As happens from time to time my capability to sleep is greatly effected by my active mind. Sometimes I think it a curse that I am very incapable of clearing out all though and just letting go for even 6 or more hours a night. I therefore find myself back in the office pounding away at the keyboard getting caught up from a week away on a family trip to Las Vegas.
With my Tim Hortons coffee in hand and ready to prepare for the days meetings (start in 7 hours) I decided to pause and get a blog written with some of the thoughts that have been churning in my head.
So lets begin the brain dump!
Recently Microsoft announced LightSwitch a rapid application development platform based on the Visual Studio development tool and some of their latest technology stack components (Silverlight, ADO.net Entity Framework ..). The tool is supposed to target non programmers to create line of business applications. My initial thoughts was that MS was watering down and trying to commoditize the development community where companies we have to work harder to justify their worth in the development of great solutions. I believe that if it had come from an other vendor this would not have been such a questionable thought as the introduction of a tool such as this would have to compete on a fair and even playing field with the rest of the ecosystem. Microsoft introducing the tool muddy the water and made the decision making process slightly more difficult, or so I thought.
I think more so for me is that through the years I have had many of the same ideas that Microsoft is putting into play now and I failed to act on those decisions for one reason or another.
I was believing that LightSwitch was a technology disrupter at least in the MS development space but I am somewhat less inclined to believe that after spending the evening with the tool.
The fact is the tool is very similar (in my opinion) to other tools in the market (Access for example) when it comes to the generation of a application skeleton. I know that many squash the comparison, but the fact is even though it is sitting the new MS stack, the target audience it is the same, the experience for creating your shell is simpler (it seems). Less properties, less options and the UI is a forced one where you have to download/purchase new skins to get a look and feel that is unique.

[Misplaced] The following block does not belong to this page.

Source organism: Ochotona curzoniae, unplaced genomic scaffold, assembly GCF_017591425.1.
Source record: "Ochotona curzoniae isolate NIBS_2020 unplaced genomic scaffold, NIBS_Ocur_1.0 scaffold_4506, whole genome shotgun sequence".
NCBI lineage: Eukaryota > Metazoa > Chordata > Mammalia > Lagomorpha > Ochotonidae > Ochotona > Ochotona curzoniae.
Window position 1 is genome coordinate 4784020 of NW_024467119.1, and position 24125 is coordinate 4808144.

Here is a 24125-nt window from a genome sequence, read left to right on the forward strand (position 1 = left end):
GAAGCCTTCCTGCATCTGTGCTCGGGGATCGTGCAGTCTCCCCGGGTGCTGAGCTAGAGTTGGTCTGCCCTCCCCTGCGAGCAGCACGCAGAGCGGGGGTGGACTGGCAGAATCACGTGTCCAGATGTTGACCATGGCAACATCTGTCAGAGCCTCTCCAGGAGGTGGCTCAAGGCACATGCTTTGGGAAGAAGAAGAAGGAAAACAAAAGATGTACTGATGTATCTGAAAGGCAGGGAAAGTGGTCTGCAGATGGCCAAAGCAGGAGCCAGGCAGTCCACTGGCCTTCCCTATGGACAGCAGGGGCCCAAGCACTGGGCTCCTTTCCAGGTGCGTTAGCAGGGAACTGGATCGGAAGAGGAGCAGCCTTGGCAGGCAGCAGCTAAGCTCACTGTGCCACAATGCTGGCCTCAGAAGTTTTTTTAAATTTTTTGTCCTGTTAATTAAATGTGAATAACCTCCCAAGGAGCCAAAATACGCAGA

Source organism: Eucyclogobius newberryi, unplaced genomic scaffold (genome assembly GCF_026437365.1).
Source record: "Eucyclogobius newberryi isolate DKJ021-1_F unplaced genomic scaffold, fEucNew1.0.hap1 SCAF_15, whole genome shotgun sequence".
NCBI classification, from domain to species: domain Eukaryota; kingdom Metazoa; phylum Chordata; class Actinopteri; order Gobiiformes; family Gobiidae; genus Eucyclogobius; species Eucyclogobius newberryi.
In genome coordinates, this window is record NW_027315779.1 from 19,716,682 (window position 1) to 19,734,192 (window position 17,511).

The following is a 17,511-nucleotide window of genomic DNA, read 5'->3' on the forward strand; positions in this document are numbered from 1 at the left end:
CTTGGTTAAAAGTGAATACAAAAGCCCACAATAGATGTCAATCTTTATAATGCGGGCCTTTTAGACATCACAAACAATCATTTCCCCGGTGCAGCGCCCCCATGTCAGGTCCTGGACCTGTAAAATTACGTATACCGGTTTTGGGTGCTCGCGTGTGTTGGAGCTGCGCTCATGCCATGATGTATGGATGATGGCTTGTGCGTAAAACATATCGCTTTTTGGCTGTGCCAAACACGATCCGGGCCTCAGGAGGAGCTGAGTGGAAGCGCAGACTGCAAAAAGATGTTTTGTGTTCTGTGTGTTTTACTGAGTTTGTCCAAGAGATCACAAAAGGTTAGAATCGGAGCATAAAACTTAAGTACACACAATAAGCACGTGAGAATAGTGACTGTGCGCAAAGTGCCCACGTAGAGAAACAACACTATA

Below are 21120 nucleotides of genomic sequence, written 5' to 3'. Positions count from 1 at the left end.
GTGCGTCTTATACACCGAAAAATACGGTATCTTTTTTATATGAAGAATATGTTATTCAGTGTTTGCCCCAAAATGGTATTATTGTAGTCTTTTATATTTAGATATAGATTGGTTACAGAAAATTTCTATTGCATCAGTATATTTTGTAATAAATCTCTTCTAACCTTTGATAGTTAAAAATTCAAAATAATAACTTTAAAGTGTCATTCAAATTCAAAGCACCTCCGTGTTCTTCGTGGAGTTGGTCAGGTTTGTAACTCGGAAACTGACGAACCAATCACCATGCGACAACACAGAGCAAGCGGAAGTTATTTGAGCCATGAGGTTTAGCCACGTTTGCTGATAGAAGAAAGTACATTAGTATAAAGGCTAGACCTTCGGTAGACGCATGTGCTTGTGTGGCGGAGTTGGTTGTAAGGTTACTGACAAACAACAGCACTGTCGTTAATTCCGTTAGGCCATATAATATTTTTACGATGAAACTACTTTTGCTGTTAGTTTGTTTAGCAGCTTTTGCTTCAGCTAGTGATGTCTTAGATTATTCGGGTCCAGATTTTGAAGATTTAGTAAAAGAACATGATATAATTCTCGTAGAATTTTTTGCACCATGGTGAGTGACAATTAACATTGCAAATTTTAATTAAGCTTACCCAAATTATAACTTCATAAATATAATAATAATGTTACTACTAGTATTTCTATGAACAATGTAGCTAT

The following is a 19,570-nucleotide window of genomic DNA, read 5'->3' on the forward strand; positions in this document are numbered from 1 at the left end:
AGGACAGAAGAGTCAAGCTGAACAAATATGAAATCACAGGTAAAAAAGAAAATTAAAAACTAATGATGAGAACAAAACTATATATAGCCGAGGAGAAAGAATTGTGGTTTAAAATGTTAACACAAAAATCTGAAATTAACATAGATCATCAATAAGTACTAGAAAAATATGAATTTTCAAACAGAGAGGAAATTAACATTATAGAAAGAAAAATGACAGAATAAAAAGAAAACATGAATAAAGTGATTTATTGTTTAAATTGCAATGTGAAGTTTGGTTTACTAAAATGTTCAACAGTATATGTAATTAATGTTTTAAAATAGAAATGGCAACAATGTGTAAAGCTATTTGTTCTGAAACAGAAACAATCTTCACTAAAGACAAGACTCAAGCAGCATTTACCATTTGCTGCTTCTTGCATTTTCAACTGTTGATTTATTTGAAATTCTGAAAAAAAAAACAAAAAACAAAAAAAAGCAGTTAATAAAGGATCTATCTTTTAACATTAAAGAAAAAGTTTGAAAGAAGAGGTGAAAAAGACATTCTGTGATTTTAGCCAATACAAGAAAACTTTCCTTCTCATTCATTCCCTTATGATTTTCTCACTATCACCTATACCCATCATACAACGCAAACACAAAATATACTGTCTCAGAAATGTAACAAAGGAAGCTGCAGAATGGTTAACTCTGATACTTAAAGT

Its a nice sandbox and I was able to get in and do enough work to see search and add/edit of a simple entity fairly quickly.
For basic CRUD applications LightSwitch could be a good thing. I can see several places where we at BITtelligent can use it to augment our process to give the customer some extra value add especially around administration processes however I cannot see it being the everyday tool for a development house.
Some of the things I liked from LightSwitch;
1. Easy to get in and start a project
2. Simple Data model development
3. Utilizes Silverlight, ADO.net
Some of the things I do not like
1. Seemed like the designers were MDI based
On a data model screen, click add a new View and the data model screen seemed to disappear
2. No control on how the UI is composed.
The framework composes the screen based on the controls you select. Every tool that I have worked with allow for precise layout and going back to a tool that does not seems outdated
3. Easy for non-programmer to get complex errors.
For example I can easily add in one of my button’s action event :
When invoked this gives a cross thread error. In a non-programmer tool to see such an advanced error (threading) seems to be problematic and still displays the need for good debugging skills which the target audience may or may not have.
So this is the big one, since its a sandboxed environment options are limited to what the framework and tooling exposes. Generally all applications will look the same and to truly get a customized look or feel you will either need to obtain skins which I suspect will be a purchase from a 3rd party vendor like Infragistics, DevExpress or that free skins will be made available through the kindness of the community, or alternatively learn how to extend the product to create your own look and feel that I suspect is not targeted at the non-programmer.
Also their is quite the limitation of properties/settings. This could be either a good thing or a bad thing depending on the business need at hand but I have to believe that even MS cannot predict the usage scenarios of all the possible consumers.
5. Reporting, Distribution
I did not see anything in the box to address these items but I suspect if there is nothing there now, MS will address in the future.
So from a competitive play against the current visual studio product, and the enterprise developers/consultants that work with the toolset it does feel like a threat to me. It lacks the breath/depth that so many applications required and to get the penultimate solution there will be so much more work that the non-developer will not be able to do.
However for small MS based consulting companies having knowledge and skills for utilizing SwitchLight might open up some new opportunities to add value to their current and new customers.
Here at BITtelligent Peter, Cory and Myself will be actively looking at the new toolsets (LightSwitch, MVC3/Razor, WP7) and thinking of ways to make ourselves more available to a broader group of customers and their needs.